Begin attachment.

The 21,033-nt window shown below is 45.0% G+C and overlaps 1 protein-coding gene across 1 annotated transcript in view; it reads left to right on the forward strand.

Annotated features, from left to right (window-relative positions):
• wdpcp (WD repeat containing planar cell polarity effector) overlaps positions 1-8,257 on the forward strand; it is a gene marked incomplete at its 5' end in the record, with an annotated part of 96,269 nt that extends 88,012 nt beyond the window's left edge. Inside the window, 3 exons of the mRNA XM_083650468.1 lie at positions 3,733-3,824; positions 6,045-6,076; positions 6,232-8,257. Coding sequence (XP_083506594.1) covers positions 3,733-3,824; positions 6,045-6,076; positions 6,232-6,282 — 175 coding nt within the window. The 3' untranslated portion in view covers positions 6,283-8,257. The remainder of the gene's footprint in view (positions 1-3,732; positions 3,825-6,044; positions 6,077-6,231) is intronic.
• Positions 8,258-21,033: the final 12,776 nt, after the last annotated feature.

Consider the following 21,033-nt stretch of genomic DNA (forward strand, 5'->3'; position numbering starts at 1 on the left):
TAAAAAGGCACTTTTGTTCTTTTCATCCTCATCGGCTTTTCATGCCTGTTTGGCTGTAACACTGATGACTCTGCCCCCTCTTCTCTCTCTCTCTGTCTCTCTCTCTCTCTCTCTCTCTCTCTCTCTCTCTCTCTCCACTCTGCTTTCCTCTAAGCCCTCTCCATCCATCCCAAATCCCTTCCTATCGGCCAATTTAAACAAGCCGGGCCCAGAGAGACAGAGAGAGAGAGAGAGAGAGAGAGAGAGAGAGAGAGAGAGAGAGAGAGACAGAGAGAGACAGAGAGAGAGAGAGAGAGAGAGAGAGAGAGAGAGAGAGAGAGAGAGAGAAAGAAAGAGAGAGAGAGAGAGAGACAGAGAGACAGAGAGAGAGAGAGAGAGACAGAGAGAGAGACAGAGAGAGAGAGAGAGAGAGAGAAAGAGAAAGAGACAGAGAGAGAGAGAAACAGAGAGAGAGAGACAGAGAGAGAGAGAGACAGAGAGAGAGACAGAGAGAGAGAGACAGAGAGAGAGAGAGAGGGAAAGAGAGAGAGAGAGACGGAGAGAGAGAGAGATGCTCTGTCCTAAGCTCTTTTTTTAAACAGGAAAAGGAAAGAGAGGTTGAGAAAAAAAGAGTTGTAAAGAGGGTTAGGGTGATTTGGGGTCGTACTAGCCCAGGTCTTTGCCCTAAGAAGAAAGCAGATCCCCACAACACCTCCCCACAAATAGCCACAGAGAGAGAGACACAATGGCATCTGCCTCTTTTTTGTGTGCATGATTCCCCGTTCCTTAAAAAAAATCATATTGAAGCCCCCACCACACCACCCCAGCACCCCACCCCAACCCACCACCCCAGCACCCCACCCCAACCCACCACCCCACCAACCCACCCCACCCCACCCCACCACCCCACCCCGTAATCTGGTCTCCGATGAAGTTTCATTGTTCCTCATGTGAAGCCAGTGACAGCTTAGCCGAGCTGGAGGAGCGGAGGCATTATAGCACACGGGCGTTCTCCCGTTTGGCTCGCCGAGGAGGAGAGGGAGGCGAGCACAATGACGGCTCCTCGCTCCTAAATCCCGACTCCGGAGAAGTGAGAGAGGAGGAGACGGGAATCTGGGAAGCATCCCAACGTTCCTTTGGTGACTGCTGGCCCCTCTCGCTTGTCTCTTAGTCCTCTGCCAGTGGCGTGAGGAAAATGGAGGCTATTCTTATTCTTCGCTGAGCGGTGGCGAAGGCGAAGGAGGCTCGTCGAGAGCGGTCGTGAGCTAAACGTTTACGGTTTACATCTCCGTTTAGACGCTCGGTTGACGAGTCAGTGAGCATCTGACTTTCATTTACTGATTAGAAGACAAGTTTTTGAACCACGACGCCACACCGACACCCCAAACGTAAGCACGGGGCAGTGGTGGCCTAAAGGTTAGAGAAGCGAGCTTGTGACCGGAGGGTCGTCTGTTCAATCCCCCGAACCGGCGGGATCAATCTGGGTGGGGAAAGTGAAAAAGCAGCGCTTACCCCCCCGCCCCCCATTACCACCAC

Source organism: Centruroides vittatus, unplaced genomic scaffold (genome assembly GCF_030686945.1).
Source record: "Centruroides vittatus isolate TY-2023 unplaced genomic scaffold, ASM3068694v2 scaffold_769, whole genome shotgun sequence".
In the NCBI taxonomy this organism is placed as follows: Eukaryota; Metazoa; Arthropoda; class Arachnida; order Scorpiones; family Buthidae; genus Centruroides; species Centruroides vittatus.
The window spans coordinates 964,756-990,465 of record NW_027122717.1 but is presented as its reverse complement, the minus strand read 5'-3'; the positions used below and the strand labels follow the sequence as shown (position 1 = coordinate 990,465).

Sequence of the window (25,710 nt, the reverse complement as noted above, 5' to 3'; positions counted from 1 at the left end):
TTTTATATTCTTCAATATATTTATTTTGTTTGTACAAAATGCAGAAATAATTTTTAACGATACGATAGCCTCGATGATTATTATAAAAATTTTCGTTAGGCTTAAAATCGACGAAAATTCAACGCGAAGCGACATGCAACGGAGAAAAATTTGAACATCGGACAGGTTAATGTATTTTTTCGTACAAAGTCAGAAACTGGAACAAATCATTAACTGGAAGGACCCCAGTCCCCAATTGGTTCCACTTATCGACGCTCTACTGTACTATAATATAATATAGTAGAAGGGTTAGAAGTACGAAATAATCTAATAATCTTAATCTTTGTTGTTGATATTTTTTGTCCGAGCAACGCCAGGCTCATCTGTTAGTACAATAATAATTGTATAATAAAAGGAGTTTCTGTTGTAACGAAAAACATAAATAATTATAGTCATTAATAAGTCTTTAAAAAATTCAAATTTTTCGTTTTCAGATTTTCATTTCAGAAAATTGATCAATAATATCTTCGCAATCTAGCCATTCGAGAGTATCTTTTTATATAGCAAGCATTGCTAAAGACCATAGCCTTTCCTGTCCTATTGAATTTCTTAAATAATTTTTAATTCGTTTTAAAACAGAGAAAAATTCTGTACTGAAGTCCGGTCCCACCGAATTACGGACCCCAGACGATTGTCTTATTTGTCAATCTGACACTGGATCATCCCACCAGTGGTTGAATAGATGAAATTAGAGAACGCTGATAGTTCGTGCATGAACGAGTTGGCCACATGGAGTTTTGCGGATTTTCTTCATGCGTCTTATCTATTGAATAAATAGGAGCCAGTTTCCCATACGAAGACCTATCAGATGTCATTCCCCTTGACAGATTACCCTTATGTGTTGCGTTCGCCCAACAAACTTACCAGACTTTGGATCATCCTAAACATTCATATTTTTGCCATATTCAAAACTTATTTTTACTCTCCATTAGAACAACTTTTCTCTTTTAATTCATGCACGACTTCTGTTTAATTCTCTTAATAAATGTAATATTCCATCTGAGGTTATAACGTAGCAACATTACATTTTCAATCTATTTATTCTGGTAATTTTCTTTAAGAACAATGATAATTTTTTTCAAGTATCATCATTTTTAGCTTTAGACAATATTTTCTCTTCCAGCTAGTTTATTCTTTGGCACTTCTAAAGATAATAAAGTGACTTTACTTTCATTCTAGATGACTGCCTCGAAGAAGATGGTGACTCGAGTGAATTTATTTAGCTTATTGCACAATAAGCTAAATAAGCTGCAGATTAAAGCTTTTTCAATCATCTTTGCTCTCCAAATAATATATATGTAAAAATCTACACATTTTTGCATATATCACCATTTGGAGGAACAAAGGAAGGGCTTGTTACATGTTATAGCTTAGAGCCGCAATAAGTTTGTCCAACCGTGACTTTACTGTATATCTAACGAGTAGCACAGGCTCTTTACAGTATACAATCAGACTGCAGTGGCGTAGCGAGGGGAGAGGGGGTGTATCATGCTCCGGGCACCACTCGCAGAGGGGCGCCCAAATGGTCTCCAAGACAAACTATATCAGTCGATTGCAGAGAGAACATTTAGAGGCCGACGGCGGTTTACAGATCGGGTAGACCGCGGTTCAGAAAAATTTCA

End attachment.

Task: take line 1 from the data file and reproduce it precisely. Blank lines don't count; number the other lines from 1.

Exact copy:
The 21,033-nt window shown below is 45.0% G+C and overlaps 1 protein-coding gene across 1 annotated transcript in view; it reads left to right on the forward strand.